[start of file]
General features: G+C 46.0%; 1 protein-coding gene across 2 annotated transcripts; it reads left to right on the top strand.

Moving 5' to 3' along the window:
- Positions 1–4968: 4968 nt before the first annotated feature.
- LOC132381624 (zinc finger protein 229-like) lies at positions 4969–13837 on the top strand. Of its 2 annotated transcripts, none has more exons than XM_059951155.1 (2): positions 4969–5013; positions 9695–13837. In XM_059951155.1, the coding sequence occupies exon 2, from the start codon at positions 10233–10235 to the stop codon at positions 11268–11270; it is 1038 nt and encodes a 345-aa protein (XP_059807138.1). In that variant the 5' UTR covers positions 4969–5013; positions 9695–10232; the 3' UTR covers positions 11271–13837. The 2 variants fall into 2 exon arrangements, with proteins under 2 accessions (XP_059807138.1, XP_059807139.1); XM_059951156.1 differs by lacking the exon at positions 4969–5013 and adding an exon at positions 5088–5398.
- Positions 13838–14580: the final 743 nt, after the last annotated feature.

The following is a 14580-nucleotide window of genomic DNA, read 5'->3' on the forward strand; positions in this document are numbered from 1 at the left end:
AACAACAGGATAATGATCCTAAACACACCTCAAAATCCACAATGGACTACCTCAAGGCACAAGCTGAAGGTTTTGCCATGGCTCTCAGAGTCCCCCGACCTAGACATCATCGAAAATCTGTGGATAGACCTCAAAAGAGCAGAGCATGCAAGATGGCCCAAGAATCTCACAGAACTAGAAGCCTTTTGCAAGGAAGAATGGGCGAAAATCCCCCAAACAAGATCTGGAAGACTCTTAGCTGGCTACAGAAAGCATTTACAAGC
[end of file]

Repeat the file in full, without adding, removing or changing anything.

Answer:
General features: G+C 46.0%; 1 protein-coding gene across 2 annotated transcripts; it reads left to right on the top strand.

Moving 5' to 3' along the window:
- Positions 1–4968: 4968 nt before the first annotated feature.
- LOC132381624 (zinc finger protein 229-like) lies at positions 4969–13837 on the top strand. Of its 2 annotated transcripts, none has more exons than XM_059951155.1 (2): positions 4969–5013; positions 9695–13837. In XM_059951155.1, the coding sequence occupies exon 2, from the start codon at positions 10233–10235 to the stop codon at positions 11268–11270; it is 1038 nt and encodes a 345-aa protein (XP_059807138.1). In that variant the 5' UTR covers positions 4969–5013; positions 9695–10232; the 3' UTR covers positions 11271–13837. The 2 variants fall into 2 exon arrangements, with proteins under 2 accessions (XP_059807138.1, XP_059807139.1); XM_059951156.1 differs by lacking the exon at positions 4969–5013 and adding an exon at positions 5088–5398.
- Positions 13838–14580: the final 743 nt, after the last annotated feature.

The following is a 14580-nucleotide window of genomic DNA, read 5'->3' on the forward strand; positions in this document are numbered from 1 at the left end:
AACAACAGGATAATGATCCTAAACACACCTCAAAATCCACAATGGACTACCTCAAGGCACAAGCTGAAGGTTTTGCCATGGCTCTCAGAGTCCCCCGACCTAGACATCATCGAAAATCTGTGGATAGACCTCAAAAGAGCAGAGCATGCAAGATGGCCCAAGAATCTCACAGAACTAGAAGCCTTTTGCAAGGAAGAATGGGCGAAAATCCCCCAAACAAGATCTGGAAGACTCTTAGCTGGCTACAGAAAGCATTTACAAGC